Most strategies are now in positive territory for 2012, with the exceptions so far being managed futures and dedicated short sellers. However, it is difficult to find any hedge fund strategy index up by a double digit percentage; the (non-investible) Dow Jones Credit Suisse fixed income arbitrage index was perhaps closest, up 9.77% for the year to October. Broad hedge fund aggregates are ahead by 5% or 6%, which would seem to lag some way behind long run averages between 9% and 11% dating back to the early 1990s. Yet risk free rates are near zero in most developed markets, and have even turned slightly negative for certain short dated, safe haven government bonds. Set in this context, 2012 returns thus far represent a spread over cash that is consistent with historical levels. If central banks are correct to project that interest rates will stay lower for longer, investors may need to grow accustomed to lower headline numbers that still provide some premium over inflation – and then some more over dormant cash. What happens when and if interest rates ever rise?
Investors of course seek hedge funds for diversifying returns. Some contend that the main portfolio insurance benefit of managed futures has arisen from trend followers being long of bonds, during a 30 year bull market. In fact managed futures have been more reliable diversifiers than have bonds. According to AIMA’s Roadmap To Hedge Funds – 2012 Edition, authored by Alex Ineichen and produced with the support of Deutsche Bank, 30 year Treasuries only produced positive returns over 9 of the worst 20 periods for equities between 1980 and 2012. Managed futures, in contrast, delivered the diversification goods in 18 of those 20 instances. We could conjecture that perhaps trend funds might have started getting short of Treasuries in 1994, when the Federal Reserve’s series of rate rises took many investors by surprise. So, if bonds are approaching their apex of performance, investors need not write off CTAs, some of which, such as Man Group, anyway say they have capped their long bond exposure. Another strategy looking like Cinderella this year – merger arbitrage – was also amongst that lonely list of strategies staying above waterback in 1994.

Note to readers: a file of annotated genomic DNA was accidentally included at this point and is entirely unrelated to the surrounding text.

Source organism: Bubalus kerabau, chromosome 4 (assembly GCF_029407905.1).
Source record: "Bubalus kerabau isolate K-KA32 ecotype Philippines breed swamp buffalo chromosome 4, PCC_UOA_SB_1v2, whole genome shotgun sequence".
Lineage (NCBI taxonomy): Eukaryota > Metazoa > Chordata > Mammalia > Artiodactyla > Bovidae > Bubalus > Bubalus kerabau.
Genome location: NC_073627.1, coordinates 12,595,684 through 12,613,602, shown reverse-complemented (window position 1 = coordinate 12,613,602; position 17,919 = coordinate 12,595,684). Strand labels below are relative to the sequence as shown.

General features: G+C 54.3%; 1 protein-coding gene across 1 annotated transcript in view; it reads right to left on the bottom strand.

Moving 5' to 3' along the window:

If contrarians might gravitate towards the under-performing strategies of 2012, other investors may feel very happy to stick with winners. Credit in general seems to be into the fourth year of positive returns, and many hedge funds neutralize the interest rate duration exposure here either by hedging it out or simply by investing in floating rate related assets. Some of the most experienced investors in this space are excited. Michael Hintze of CQS claims that some loans and debt are “totally mispriced”. Other investors agree that value resides in asset backed and structured credit.
Even if hedge fund industry assets have multiplied by factor fifty since 1990 to two trillion dollars, AIMA’s Roadmap reminds us that this tally is still dwarfed by the tens of billions under any one of mutual fund, pension fund, or insurance company umbrellas. There is plenty to play for in 2013 and beyond.